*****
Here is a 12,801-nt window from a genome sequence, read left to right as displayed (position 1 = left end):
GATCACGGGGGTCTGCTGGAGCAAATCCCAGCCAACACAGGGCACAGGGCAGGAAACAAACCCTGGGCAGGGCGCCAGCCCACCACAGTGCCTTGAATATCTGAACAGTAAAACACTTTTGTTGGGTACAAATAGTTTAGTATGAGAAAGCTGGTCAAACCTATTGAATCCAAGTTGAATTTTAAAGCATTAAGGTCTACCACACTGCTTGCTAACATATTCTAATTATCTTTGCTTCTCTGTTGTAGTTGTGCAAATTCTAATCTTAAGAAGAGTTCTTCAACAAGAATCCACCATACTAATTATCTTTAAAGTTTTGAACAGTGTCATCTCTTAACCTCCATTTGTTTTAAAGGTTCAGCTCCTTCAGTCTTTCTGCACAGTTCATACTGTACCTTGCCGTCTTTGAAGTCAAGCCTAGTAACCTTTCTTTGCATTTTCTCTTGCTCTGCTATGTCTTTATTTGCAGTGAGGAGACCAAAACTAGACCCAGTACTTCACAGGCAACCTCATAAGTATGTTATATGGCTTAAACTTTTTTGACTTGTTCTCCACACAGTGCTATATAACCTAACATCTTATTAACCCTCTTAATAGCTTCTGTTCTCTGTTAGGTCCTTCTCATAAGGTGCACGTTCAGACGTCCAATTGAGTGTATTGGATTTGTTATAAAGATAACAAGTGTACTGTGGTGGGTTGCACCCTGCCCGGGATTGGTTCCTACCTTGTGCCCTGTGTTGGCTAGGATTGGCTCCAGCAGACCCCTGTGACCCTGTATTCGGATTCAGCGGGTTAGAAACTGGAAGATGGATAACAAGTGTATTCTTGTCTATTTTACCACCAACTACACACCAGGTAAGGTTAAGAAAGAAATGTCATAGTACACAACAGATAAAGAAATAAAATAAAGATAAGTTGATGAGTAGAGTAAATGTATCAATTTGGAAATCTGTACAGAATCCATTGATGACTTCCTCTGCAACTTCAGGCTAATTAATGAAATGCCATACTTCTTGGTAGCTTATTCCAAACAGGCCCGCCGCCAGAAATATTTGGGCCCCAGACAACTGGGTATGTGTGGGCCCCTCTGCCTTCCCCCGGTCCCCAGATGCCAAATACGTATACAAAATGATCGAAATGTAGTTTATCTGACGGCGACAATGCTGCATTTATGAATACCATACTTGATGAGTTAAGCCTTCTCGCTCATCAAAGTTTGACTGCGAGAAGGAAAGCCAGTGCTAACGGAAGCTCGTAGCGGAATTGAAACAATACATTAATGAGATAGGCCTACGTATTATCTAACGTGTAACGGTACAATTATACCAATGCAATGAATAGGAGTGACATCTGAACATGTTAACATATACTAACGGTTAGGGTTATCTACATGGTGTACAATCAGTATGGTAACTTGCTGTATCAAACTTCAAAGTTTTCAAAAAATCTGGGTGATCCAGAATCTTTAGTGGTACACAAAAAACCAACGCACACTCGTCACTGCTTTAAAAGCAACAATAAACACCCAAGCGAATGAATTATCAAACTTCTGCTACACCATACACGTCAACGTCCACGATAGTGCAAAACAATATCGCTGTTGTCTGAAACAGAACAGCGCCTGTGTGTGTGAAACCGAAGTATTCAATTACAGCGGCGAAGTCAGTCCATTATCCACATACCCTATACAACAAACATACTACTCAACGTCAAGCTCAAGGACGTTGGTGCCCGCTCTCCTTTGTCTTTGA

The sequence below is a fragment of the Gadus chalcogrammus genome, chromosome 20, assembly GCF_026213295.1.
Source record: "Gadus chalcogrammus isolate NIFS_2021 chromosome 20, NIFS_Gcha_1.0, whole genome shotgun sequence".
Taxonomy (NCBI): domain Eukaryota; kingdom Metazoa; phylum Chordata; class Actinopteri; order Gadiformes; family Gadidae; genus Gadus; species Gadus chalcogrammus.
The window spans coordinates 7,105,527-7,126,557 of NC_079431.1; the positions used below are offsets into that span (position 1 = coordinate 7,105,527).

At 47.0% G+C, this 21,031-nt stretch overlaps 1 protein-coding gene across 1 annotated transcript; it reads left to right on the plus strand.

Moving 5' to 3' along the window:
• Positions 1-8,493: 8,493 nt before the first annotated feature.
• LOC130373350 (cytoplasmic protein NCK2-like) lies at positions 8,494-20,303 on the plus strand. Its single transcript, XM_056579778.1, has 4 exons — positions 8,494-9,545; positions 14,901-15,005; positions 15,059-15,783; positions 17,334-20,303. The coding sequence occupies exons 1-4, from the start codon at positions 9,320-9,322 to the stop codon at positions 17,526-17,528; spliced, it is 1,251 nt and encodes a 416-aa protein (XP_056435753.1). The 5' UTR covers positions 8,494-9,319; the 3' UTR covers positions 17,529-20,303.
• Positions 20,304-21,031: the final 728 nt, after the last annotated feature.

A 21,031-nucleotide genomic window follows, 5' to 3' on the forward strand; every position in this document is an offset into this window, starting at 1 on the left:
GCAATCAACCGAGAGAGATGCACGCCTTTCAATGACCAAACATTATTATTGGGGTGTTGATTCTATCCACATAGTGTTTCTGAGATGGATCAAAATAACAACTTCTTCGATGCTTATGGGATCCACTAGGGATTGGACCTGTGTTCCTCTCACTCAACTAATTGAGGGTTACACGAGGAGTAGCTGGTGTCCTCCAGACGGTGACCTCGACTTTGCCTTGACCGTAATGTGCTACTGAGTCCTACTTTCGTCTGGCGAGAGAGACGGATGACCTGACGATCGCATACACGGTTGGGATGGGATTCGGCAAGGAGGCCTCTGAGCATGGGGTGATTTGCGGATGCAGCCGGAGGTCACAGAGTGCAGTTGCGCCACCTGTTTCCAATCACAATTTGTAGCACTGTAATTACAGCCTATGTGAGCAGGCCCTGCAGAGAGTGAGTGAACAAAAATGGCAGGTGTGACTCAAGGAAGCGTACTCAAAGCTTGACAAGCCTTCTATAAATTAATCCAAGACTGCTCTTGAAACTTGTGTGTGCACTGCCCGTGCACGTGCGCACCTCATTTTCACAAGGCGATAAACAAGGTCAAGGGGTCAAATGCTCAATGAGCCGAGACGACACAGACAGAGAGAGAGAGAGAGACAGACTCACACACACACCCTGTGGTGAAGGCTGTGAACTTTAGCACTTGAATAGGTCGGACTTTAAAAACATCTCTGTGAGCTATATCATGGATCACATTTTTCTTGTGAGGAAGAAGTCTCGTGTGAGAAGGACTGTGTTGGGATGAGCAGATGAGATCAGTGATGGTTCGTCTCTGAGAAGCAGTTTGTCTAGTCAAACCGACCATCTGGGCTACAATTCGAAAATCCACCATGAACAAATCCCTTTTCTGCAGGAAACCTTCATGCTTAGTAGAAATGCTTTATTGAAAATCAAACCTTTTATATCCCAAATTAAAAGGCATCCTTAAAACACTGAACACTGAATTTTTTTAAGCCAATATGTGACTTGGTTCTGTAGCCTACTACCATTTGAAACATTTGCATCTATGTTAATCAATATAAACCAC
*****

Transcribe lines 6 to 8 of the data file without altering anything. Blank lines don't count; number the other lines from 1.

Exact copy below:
The window spans coordinates 7,105,527-7,126,557 of NC_079431.1; the positions used below are offsets into that span (position 1 = coordinate 7,105,527).

At 47.0% G+C, this 21,031-nt stretch overlaps 1 protein-coding gene across 1 annotated transcript; it reads left to right on the plus strand.

Moving 5' to 3' along the window: